SSHAP supports the efforts of the Ugandan National Task Force, Ministry of Health and partners to incorporate anthropological and social science data and analysis in response to the outbreak of Ebola disease caused by the Sudan virus in Uganda. Drawing on experience from previous Ebola outbreaks, the following points highlight how social science can make an effective contribution across the response.
Social science should be integrated into national response structures
Strong coordination will maximise efficiency and avoid duplication of efforts. Social science activities should be embedded in national response structures and necessary data collected and shared in a timely manner.
At the time of writing, social scientists are being deployed into different pillars and by different agencies. We strongly advocate that their work is coordinated under the Strategic Information Research and Innovation (SIRI) pillar and contributes to an Integrated Outbreak Analytics (IOA) approach.1
Social science should contribute to the nuanced explanation of outbreak trends
In the response to Ebola, social and behavioural data is most useful when it is triangulated with epidemiological and other types of data. Research questions should be methodically co-developed as the outbreak evolves, taking into account the evidence needs of response actors in all pillars. It should provide actionable evidence so the response can adapt as outbreak trends and transmission trajectories change.
Areas of inquiry could include, for example, (i) the broader impact of the outbreak on continuity of healthcare services, particularly sexual, reproductive and maternal, newborn and child health; (ii) nosocomial infections and health care workers; (iii) cross-disciplinary approaches to infection prevention and control (IPC); (iv) care-seeking; (v) community-level case detection and strategies for effectively identifying and supporting contacts; (vi) localisation of standard guidance for safe and dignified burials; (vii) contextualisation of community feedback and perceptions data.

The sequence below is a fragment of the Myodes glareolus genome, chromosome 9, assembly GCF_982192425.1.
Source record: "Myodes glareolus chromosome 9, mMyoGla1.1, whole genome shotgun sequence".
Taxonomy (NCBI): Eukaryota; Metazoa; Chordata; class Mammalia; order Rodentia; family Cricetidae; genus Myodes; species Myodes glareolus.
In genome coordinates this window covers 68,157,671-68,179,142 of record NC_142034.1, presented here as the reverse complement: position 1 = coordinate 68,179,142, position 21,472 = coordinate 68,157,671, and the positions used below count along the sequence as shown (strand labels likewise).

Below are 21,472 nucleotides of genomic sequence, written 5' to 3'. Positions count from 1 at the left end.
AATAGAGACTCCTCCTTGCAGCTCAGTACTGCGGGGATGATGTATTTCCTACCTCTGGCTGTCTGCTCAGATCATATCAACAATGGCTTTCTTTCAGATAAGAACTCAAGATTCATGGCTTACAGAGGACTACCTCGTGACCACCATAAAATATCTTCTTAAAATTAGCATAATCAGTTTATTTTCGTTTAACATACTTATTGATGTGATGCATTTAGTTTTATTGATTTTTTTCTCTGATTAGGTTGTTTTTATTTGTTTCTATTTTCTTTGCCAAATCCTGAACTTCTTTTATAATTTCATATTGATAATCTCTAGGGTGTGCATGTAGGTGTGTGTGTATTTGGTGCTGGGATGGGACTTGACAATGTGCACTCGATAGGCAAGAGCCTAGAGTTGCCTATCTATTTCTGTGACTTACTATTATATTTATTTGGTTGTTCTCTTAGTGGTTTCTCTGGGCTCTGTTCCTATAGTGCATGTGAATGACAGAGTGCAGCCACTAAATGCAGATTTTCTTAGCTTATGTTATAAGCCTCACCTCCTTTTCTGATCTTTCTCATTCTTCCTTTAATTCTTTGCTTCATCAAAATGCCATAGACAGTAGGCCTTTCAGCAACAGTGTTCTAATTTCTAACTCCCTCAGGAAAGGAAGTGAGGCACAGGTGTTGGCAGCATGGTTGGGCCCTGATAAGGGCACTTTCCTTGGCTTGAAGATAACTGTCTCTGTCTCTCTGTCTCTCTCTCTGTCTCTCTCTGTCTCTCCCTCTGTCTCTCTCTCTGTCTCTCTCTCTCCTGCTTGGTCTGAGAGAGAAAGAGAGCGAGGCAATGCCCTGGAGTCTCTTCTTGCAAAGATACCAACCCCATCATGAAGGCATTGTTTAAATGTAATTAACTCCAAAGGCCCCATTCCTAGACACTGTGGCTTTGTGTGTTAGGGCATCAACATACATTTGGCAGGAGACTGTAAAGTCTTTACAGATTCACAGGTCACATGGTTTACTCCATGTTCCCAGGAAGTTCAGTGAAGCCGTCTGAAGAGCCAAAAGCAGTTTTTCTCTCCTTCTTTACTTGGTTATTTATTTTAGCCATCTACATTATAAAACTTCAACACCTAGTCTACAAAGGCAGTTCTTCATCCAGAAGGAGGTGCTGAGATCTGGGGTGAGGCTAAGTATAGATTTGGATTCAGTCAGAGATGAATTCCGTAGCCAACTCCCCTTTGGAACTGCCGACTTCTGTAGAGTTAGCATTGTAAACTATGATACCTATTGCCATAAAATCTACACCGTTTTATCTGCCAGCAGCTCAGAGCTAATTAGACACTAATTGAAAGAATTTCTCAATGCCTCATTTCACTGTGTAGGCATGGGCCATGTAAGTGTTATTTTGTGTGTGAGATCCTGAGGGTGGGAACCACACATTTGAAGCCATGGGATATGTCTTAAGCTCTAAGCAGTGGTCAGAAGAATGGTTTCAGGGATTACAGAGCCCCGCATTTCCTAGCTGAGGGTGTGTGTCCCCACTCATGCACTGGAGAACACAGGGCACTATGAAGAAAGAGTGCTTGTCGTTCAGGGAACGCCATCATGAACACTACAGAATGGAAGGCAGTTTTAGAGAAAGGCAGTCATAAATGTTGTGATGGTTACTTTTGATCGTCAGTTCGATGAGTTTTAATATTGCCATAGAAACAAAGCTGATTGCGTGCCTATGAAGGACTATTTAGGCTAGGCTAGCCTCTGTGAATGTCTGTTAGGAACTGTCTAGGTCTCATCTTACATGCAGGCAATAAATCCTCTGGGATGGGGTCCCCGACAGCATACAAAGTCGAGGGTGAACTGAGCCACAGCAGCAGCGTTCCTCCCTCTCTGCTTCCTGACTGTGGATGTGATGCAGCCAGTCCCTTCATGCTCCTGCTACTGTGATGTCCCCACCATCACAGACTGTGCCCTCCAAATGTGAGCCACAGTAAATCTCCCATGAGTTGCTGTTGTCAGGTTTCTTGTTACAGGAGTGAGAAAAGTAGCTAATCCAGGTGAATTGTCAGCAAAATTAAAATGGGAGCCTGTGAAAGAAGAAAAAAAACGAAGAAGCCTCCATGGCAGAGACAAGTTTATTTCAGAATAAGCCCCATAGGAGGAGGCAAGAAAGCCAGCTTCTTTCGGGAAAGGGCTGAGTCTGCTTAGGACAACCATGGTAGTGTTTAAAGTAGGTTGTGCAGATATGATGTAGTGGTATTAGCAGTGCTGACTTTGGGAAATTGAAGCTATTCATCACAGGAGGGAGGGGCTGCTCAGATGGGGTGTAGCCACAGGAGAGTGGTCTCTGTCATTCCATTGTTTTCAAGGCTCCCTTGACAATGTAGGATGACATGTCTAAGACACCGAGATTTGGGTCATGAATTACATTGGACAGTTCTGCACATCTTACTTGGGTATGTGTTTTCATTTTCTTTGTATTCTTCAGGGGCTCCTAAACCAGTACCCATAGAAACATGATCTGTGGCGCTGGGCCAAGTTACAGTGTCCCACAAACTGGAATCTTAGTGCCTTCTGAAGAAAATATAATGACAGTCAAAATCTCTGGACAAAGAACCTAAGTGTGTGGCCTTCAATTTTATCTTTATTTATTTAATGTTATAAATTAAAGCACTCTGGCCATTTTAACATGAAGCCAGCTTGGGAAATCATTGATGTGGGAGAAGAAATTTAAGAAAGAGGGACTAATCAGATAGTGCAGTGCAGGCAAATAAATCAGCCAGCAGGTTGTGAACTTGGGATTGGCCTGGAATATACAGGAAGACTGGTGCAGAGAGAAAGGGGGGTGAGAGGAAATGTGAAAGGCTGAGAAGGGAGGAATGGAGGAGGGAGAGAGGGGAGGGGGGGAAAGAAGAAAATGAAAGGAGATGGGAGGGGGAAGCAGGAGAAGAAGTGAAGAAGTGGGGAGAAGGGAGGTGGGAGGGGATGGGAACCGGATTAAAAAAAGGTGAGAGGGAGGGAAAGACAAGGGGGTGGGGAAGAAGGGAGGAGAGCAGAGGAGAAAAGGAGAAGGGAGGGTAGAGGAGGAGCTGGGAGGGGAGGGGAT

Recommendations should be co-created and based on triangulated evidence
Recommendations should be developed from triangulated findings. Recommendations should be co-created with specialists in their fields to ensure that the suggested action is appropriate, feasible and makes a valuable contribution to the response overall. Emerging trends must be well contextualised by existing knowledge. Where relevant, lessons learnt from other outbreaks (including the Ebola epidemic in West Africa and the seven outbreaks since) should be refined and adapted for specific local contexts.
Language used should be neutral and respectful
It is important that all data, including social science data, are presented objectively. Evidence should be presented using neutral and respectful language that cannot be misinterpreted or used to misrepresent or stigmatise the lived realities of affected and at-risk populations.
SSHAP is a resource for the Uganda National Task Force, Ministry of Health and partners, and we remain available to provide rapid remote support. For example,